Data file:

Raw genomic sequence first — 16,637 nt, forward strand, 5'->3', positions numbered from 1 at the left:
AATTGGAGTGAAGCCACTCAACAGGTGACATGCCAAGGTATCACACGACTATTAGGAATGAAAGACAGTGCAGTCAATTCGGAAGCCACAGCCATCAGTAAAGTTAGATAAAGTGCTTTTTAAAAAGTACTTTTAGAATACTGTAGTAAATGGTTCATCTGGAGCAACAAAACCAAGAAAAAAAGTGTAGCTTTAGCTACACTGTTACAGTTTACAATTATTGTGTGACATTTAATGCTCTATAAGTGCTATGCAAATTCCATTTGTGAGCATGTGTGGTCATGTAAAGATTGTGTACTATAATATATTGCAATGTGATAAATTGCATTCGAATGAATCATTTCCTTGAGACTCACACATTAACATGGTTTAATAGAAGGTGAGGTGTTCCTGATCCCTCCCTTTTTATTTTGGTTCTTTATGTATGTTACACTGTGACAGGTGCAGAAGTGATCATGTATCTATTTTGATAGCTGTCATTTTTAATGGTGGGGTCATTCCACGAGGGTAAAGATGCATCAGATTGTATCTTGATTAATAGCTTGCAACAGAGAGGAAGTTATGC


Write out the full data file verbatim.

Raw genomic sequence first — 16,637 nt, forward strand, 5'->3', positions numbered from 1 at the left:
AATTGGAGTGAAGCCACTCAACAGGTGACATGCCAAGGTATCACACGACTATTAGGAATGAAAGACAGTGCAGTCAATTCGGAAGCCACAGCCATCAGTAAAGTTAGATAAAGTGCTTTTTAAAAAGTACTTTTAGAATACTGTAGTAAATGGTTCATCTGGAGCAACAAAACCAAGAAAAAAAGTGTAGCTTTAGCTACACTGTTACAGTTTACAATTATTGTGTGACATTTAATGCTCTATAAGTGCTATGCAAATTCCATTTGTGAGCATGTGTGGTCATGTAAAGATTGTGTACTATAATATATTGCAATGTGATAAATTGCATTCGAATGAATCATTTCCTTGAGACTCACACATTAACATGGTTTAATAGAAGGTGAGGTGTTCCTGATCCCTCCCTTTTTATTTTGGTTCTTTATGTATGTTACACTGTGACAGGTGCAGAAGTGATCATGTATCTATTTTGATAGCTGTCATTTTTAATGGTGGGGTCATTCCACGAGGGTAAAGATGCATCAGATTGTATCTTGATTAATAGCTTGCAACAGAGAGGAAGTTATGC